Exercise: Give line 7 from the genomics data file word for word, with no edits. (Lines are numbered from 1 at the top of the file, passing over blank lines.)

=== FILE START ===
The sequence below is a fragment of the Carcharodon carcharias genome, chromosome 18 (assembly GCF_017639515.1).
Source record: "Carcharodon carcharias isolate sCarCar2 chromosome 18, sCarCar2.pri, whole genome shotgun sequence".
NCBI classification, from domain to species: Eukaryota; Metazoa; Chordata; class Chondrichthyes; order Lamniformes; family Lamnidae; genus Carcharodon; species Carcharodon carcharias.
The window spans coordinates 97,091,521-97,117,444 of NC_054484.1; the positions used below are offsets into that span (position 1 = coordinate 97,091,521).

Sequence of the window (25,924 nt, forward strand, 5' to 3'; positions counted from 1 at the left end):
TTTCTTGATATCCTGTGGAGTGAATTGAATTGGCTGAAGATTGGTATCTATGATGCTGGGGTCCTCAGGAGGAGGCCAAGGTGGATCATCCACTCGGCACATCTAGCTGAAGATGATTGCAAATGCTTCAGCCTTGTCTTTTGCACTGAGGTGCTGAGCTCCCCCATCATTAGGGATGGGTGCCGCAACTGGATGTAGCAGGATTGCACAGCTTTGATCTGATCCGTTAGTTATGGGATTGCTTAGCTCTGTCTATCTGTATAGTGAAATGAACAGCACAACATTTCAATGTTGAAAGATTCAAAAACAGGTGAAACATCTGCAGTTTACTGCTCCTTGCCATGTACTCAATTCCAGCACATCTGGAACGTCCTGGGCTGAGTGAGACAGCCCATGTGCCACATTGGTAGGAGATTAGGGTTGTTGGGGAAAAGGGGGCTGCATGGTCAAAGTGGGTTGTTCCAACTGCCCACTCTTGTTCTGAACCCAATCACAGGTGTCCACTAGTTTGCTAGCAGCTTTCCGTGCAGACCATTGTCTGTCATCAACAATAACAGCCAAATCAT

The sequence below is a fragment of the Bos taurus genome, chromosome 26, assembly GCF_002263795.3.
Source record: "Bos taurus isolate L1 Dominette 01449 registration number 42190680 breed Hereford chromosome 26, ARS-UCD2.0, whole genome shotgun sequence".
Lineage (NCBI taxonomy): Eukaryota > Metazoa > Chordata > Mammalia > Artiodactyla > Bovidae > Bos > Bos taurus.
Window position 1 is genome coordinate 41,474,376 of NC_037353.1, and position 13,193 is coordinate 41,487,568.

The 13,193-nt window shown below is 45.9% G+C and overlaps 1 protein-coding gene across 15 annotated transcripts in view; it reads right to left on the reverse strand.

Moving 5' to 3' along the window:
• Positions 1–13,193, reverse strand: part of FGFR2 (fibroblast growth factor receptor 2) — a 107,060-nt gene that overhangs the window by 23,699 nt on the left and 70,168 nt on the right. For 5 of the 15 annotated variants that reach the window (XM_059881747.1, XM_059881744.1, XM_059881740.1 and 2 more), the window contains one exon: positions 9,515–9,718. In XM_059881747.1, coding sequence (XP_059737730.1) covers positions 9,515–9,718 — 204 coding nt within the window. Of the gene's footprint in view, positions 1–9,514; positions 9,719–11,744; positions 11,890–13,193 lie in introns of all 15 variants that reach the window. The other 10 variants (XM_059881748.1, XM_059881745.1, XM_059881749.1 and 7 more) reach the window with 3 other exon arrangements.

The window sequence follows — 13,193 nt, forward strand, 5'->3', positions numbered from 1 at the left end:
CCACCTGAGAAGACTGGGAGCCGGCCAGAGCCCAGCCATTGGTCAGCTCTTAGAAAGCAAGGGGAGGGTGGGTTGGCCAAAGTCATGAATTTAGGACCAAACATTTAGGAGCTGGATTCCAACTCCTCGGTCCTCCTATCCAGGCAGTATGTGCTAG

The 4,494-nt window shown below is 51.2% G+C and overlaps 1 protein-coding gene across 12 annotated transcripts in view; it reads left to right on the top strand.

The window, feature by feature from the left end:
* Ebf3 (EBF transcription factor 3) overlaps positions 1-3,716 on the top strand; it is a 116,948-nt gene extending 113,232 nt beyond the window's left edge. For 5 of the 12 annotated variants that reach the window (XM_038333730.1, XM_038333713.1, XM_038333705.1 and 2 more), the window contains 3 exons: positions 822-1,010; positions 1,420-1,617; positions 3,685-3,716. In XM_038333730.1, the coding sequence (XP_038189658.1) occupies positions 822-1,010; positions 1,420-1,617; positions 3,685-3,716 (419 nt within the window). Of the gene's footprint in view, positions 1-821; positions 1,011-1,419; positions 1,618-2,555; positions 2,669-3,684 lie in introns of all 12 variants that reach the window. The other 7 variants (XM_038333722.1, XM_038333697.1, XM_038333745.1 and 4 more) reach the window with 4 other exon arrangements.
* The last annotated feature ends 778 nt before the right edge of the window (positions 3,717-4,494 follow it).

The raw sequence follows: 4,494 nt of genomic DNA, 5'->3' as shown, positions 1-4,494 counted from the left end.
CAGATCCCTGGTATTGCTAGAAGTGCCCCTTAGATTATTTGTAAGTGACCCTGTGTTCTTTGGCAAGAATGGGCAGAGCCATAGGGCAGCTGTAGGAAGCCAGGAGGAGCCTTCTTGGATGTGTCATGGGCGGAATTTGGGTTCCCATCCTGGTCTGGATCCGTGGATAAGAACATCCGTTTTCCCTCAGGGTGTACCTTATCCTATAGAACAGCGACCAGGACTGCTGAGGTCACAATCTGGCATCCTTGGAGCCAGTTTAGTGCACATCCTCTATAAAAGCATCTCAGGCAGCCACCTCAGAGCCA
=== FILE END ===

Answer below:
The sequence below is a fragment of the Bos taurus genome, chromosome 26, assembly GCF_002263795.3.